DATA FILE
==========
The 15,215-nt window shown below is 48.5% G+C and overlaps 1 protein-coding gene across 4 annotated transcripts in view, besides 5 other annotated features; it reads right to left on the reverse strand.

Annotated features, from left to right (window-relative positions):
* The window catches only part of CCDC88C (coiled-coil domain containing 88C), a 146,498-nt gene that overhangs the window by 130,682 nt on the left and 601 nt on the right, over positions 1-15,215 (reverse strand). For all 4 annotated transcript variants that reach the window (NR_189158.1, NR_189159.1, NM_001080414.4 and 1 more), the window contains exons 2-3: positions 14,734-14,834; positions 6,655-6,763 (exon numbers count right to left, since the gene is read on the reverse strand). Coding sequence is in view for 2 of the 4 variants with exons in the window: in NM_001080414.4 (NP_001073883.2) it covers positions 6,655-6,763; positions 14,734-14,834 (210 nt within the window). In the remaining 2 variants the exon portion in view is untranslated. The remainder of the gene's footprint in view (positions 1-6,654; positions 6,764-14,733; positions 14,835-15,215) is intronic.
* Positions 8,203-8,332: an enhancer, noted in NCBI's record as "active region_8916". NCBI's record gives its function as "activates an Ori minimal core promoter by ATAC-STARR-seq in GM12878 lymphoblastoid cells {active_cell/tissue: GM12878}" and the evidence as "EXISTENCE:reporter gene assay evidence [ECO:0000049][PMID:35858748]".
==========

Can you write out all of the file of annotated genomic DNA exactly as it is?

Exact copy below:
The 15,215-nt window shown below is 48.5% G+C and overlaps 1 protein-coding gene across 4 annotated transcripts in view, besides 5 other annotated features; it reads right to left on the reverse strand.

Annotated features, from left to right (window-relative positions):
* The window catches only part of CCDC88C (coiled-coil domain containing 88C), a 146,498-nt gene that overhangs the window by 130,682 nt on the left and 601 nt on the right, over positions 1-15,215 (reverse strand). For all 4 annotated transcript variants that reach the window (NR_189158.1, NR_189159.1, NM_001080414.4 and 1 more), the window contains exons 2-3: positions 14,734-14,834; positions 6,655-6,763 (exon numbers count right to left, since the gene is read on the reverse strand). Coding sequence is in view for 2 of the 4 variants with exons in the window: in NM_001080414.4 (NP_001073883.2) it covers positions 6,655-6,763; positions 14,734-14,834 (210 nt within the window). In the remaining 2 variants the exon portion in view is untranslated. The remainder of the gene's footprint in view (positions 1-6,654; positions 6,764-14,733; positions 14,835-15,215) is intronic.
* Positions 8,203-8,332: an enhancer, noted in NCBI's record as "active region_8916". NCBI's record gives its function as "activates an Ori minimal core promoter by ATAC-STARR-seq in GM12878 lymphoblastoid cells {active_cell/tissue: GM12878}" and the evidence as "EXISTENCE:reporter gene assay evidence [ECO:0000049][PMID:35858748]".